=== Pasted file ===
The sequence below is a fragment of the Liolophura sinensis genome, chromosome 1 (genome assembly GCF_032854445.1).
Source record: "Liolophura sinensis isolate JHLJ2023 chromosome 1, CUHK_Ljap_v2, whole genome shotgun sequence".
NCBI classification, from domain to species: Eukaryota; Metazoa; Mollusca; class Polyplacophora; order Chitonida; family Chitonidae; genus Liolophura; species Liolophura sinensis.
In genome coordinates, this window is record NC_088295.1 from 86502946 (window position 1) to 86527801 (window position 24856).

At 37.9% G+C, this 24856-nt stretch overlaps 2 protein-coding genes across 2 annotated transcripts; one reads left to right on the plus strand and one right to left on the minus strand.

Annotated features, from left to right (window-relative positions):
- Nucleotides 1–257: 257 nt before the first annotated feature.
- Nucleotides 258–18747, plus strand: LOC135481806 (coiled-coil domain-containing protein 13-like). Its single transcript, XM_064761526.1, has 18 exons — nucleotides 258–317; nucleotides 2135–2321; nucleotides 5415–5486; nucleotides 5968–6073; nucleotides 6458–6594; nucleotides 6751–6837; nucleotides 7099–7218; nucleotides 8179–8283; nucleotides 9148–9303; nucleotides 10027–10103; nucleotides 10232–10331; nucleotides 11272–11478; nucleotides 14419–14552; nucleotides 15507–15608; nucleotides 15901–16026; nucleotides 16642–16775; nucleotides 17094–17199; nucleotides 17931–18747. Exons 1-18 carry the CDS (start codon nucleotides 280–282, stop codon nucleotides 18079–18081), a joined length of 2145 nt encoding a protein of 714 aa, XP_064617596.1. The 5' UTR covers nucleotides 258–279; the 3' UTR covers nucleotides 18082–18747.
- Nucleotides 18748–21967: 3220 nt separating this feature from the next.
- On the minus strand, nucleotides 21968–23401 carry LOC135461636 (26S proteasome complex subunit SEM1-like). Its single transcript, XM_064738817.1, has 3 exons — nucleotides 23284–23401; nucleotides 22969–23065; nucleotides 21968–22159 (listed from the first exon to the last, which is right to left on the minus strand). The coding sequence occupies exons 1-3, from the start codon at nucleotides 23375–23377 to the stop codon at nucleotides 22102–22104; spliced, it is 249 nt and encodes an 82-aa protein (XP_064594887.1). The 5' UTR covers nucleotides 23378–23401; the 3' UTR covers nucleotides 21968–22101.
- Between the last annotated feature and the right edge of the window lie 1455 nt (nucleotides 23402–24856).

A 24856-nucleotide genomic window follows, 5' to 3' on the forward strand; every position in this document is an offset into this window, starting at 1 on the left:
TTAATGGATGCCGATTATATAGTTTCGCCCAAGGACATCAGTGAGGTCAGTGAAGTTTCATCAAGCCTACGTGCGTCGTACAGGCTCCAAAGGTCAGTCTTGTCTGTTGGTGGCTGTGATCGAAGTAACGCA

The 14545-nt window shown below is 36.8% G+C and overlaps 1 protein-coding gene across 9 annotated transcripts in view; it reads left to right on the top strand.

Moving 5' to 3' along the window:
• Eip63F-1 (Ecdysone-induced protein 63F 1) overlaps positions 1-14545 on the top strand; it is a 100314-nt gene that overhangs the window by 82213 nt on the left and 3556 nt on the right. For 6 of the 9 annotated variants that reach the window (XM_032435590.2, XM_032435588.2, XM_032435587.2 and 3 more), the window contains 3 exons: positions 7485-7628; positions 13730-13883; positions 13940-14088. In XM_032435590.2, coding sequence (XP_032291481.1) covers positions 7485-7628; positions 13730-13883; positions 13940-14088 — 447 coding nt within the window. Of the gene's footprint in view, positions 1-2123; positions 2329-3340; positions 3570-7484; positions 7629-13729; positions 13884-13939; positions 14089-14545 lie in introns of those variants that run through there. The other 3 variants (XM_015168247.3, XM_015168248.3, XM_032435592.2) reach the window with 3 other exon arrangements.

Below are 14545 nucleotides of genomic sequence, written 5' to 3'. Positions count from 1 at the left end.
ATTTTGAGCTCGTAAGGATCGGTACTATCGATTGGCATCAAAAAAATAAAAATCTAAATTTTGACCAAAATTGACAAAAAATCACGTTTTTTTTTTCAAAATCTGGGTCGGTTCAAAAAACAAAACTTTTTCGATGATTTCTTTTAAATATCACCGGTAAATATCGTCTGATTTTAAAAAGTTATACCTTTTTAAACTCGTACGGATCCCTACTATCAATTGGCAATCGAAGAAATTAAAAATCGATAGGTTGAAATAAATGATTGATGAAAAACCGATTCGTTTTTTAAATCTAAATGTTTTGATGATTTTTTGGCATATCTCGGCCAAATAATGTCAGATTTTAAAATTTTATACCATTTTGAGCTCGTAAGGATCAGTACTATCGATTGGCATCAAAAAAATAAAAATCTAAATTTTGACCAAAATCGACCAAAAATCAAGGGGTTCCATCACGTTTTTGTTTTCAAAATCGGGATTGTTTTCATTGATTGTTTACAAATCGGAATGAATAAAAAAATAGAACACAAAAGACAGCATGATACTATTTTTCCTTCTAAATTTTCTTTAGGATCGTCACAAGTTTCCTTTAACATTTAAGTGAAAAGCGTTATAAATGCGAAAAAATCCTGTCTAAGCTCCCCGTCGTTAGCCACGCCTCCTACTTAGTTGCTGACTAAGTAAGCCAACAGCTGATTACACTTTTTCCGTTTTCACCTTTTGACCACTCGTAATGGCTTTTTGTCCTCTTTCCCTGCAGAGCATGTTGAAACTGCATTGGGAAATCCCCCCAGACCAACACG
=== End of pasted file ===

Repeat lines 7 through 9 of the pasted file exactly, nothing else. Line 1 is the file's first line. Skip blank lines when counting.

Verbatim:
- Nucleotides 1–257: 257 nt before the first annotated feature.
- Nucleotides 258–18747, plus strand: LOC135481806 (coiled-coil domain-containing protein 13-like). Its single transcript, XM_064761526.1, has 18 exons — nucleotides 258–317; nucleotides 2135–2321; nucleotides 5415–5486; nucleotides 5968–6073; nucleotides 6458–6594; nucleotides 6751–6837; nucleotides 7099–7218; nucleotides 8179–8283; nucleotides 9148–9303; nucleotides 10027–10103; nucleotides 10232–10331; nucleotides 11272–11478; nucleotides 14419–14552; nucleotides 15507–15608; nucleotides 15901–16026; nucleotides 16642–16775; nucleotides 17094–17199; nucleotides 17931–18747. Exons 1-18 carry the CDS (start codon nucleotides 280–282, stop codon nucleotides 18079–18081), a joined length of 2145 nt encoding a protein of 714 aa, XP_064617596.1. The 5' UTR covers nucleotides 258–279; the 3' UTR covers nucleotides 18082–18747.
- Nucleotides 18748–21967: 3220 nt separating this feature from the next.